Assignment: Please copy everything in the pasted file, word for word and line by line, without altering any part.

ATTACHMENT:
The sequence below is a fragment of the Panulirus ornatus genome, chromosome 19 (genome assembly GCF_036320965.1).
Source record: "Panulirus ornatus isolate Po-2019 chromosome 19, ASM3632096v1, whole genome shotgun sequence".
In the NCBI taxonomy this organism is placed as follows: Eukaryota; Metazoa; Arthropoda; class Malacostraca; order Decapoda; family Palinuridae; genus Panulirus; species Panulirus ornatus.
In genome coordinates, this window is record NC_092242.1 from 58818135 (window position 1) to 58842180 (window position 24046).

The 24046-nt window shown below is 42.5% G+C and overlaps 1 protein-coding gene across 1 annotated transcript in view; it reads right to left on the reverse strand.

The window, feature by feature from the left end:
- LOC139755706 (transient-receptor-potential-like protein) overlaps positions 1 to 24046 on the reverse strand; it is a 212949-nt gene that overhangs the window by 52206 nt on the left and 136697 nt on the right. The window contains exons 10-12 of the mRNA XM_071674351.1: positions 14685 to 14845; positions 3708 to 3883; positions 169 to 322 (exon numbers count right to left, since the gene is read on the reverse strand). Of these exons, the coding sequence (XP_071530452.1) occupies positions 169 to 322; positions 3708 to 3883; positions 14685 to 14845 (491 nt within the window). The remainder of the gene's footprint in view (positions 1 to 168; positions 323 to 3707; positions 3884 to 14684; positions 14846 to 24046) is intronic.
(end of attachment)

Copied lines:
The sequence below is a fragment of the Panulirus ornatus genome, chromosome 19 (genome assembly GCF_036320965.1).
Source record: "Panulirus ornatus isolate Po-2019 chromosome 19, ASM3632096v1, whole genome shotgun sequence".
In the NCBI taxonomy this organism is placed as follows: Eukaryota; Metazoa; Arthropoda; class Malacostraca; order Decapoda; family Palinuridae; genus Panulirus; species Panulirus ornatus.
In genome coordinates, this window is record NC_092242.1 from 58818135 (window position 1) to 58842180 (window position 24046).

The 24046-nt window shown below is 42.5% G+C and overlaps 1 protein-coding gene across 1 annotated transcript in view; it reads right to left on the reverse strand.

The window, feature by feature from the left end:
- LOC139755706 (transient-receptor-potential-like protein) overlaps positions 1 to 24046 on the reverse strand; it is a 212949-nt gene that overhangs the window by 52206 nt on the left and 136697 nt on the right. The window contains exons 10-12 of the mRNA XM_071674351.1: positions 14685 to 14845; positions 3708 to 3883; positions 169 to 322 (exon numbers count right to left, since the gene is read on the reverse strand). Of these exons, the coding sequence (XP_071530452.1) occupies positions 169 to 322; positions 3708 to 3883; positions 14685 to 14845 (491 nt within the window). The remainder of the gene's footprint in view (positions 1 to 168; positions 323 to 3707; positions 3884 to 14684; positions 14846 to 24046) is intronic.